meteor shower

Comet Swift-Tuttle by Nathalie Ouellette

False colour image of Comet Swift-Tuttle taken with the Spacewatch Telescope. Credit: Jim Scotti, University of Arizona

False colour image of Comet Swift-Tuttle taken with the Spacewatch Telescope. Credit: Jim Scotti, University of Arizona

As you may know, we are right in the heart of the Perseid meteor shower. You can all thank Comet Swift-Tuttle for this beautiful annual spectacle! This comet, that is 26 km in diameter, has been observed for many thousands of years by ancient as well as modern astronomers, and has a fairly stable and well understood orbit. It was rediscovered in 1992, when it last made its closest approach to the Sun, at which point many thought it might be an impact risk to the Earth during its next approach on August 14th 2126. Its orbit has since been recalculated, and chances of an impact occurring are thought to be extremely low.

However, it is the largest Solar System object that makes repeated close passes of Earth. With its size and velocity, a collision with Swift-Tuttle would have approximately 27 times the energy of the K-T event impactor, most commonly known as the cause of the extinction of the dinosaurs. It is for this reason that many astronomers consider Comet Swift-Tuttle to be the single most dangerous object known to humanity. Marvel at the awesome power of the Universe! For more factoids on Swift-Tuttle and the Perseids, visit Space Magazine.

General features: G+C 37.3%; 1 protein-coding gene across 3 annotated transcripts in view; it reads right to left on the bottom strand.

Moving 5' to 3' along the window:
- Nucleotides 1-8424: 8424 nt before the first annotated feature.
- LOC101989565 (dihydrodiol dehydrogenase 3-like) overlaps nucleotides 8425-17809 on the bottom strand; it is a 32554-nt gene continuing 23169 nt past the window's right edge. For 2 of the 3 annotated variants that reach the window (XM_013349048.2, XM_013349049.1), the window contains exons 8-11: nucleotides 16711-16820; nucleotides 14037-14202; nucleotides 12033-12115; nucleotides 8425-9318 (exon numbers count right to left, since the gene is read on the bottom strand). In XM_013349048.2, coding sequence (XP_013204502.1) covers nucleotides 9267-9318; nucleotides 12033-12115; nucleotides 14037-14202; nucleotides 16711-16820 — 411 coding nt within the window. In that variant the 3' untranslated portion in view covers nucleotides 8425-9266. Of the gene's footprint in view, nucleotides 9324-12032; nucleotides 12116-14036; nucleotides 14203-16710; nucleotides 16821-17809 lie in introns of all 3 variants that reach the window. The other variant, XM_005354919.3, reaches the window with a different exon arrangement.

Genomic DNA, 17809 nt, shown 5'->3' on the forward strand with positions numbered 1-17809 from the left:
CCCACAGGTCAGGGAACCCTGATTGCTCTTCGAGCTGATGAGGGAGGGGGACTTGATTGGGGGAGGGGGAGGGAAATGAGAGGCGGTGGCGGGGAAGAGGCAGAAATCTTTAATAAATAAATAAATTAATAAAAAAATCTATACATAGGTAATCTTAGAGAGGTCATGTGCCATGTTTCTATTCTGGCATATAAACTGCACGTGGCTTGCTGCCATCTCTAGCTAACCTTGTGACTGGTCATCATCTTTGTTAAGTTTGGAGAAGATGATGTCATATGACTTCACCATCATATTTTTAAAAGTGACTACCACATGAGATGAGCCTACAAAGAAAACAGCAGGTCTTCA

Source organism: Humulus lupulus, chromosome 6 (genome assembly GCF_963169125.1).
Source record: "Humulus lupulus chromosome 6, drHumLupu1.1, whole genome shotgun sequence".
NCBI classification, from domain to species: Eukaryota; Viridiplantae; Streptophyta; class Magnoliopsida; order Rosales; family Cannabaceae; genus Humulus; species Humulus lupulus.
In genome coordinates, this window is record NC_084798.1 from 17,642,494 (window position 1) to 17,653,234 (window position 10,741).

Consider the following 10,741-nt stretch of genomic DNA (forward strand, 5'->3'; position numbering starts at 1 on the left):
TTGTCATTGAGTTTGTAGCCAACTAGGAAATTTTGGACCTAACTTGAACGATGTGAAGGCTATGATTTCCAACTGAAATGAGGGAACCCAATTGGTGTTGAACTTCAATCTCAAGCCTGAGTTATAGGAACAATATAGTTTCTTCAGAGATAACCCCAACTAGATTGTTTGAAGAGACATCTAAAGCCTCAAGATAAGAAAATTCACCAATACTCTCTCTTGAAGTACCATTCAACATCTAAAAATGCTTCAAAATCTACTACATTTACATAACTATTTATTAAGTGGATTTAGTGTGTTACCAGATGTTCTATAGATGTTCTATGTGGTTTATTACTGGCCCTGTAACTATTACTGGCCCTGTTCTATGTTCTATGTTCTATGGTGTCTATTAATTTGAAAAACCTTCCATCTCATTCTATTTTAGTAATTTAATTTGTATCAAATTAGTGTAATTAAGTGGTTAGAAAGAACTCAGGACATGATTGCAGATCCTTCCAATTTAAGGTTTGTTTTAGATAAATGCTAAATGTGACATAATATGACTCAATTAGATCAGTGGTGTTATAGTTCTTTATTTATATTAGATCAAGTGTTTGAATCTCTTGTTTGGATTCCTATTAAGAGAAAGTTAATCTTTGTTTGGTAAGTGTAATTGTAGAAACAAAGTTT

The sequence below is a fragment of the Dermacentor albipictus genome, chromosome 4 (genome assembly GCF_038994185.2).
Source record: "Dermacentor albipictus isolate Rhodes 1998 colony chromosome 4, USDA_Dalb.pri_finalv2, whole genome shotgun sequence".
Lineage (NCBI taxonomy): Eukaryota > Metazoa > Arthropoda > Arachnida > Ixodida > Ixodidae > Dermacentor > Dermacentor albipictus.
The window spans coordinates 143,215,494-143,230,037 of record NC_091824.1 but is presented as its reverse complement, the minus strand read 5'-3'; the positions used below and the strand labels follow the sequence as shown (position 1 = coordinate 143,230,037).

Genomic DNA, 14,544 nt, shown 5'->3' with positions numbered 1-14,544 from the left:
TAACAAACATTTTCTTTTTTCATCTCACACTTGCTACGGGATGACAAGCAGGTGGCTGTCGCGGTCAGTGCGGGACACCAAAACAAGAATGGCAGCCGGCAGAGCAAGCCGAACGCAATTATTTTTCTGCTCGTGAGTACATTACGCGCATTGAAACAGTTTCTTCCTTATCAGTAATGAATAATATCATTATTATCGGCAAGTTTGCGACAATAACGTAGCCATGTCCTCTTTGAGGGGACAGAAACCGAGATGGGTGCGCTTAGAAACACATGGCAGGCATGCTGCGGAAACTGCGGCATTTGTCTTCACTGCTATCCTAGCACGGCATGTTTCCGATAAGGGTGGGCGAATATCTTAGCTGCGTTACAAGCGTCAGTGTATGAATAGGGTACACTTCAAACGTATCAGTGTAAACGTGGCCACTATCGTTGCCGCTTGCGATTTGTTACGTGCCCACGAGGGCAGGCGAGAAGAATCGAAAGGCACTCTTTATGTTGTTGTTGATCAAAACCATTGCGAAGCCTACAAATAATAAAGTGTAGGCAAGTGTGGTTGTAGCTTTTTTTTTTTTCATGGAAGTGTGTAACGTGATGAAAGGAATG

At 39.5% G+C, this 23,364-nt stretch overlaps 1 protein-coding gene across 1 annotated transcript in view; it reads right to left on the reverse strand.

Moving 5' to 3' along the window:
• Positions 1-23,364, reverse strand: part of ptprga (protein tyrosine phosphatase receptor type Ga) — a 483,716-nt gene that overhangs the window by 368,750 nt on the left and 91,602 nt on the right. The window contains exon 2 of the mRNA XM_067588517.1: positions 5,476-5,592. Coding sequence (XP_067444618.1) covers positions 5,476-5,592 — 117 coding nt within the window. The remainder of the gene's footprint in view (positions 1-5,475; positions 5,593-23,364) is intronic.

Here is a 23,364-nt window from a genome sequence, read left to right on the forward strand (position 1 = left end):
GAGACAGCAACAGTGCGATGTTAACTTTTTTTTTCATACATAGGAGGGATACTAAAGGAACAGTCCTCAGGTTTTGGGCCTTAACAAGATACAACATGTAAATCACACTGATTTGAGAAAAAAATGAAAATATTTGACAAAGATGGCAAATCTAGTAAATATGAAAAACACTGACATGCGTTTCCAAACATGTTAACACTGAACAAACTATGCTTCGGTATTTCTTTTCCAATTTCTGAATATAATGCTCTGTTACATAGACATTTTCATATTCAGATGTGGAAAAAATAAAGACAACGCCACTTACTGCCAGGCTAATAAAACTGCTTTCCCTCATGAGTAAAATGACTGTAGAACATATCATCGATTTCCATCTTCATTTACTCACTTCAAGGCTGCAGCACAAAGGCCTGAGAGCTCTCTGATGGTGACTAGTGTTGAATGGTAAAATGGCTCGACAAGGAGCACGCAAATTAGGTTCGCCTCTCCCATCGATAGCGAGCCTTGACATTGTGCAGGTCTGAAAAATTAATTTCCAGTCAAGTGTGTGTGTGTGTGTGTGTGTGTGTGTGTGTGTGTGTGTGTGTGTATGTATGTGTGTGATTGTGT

Meteor Showers! by Nathalie Ouellette

The 2012 Geminids over South Dakota. Image credit:  David Kingham .

The 2012 Geminids over South Dakota. Image credit: David Kingham.

Meteor showers are some of the most beautiful sights one can see with their naked eye, and they have the marked advantage of appearing at almost the same time every year! Very young, we’ve learned to call these luminous streaks across our sky shooting stars, but they are not stars at all, but rather flaming space debrsi! Every year, around 15,000 tonnes of these debris, from sand grain sized to boulder sized, enter the Earth’s atmosphere. As they burn up, they leave behind brightly visible paths. While few meteors survive their journey and fall to the ground as meteorites, most are completely destroyed before impact. 

A few times a year, these shooting stars happen in swarms, sometimes inundating our skies at a rate of up to thousands of meteors per hour! In such impressive cases, they are called meteor storms rather than simple showers. But why do we witness sudden surges of shooting stars at the same time every single year? The answer is comets! We all know about comets: icy bodies orbiting around our Sun, periodically appearing in our skies as bright tailed objects. The trajectory of some of these comets crosses the trajectory of Earth’s orbit. Obviously, the comets and Earth do not cross this point at the same time or that would mean bad news for us! However, comets do leave behind long-lasting trails of debris into which Earth passes once a year, like clockwork. Some of these particles crash through our atmosphere and delight us in the form of a meteor shower. The intensity of each meteor shower depends on the density of the particle cloud leftover by the comet, the position of other planets in our Solar System, the intensity of the Sun’s activity and many more complex variables. Luckily, there are over 50 meteor showers every year, many of which are visible to the naked eye so there’s always a chance to spot a shooting star. The two most prominent showers are the Perseids in mid-August and the upcoming Leonids in mid-November!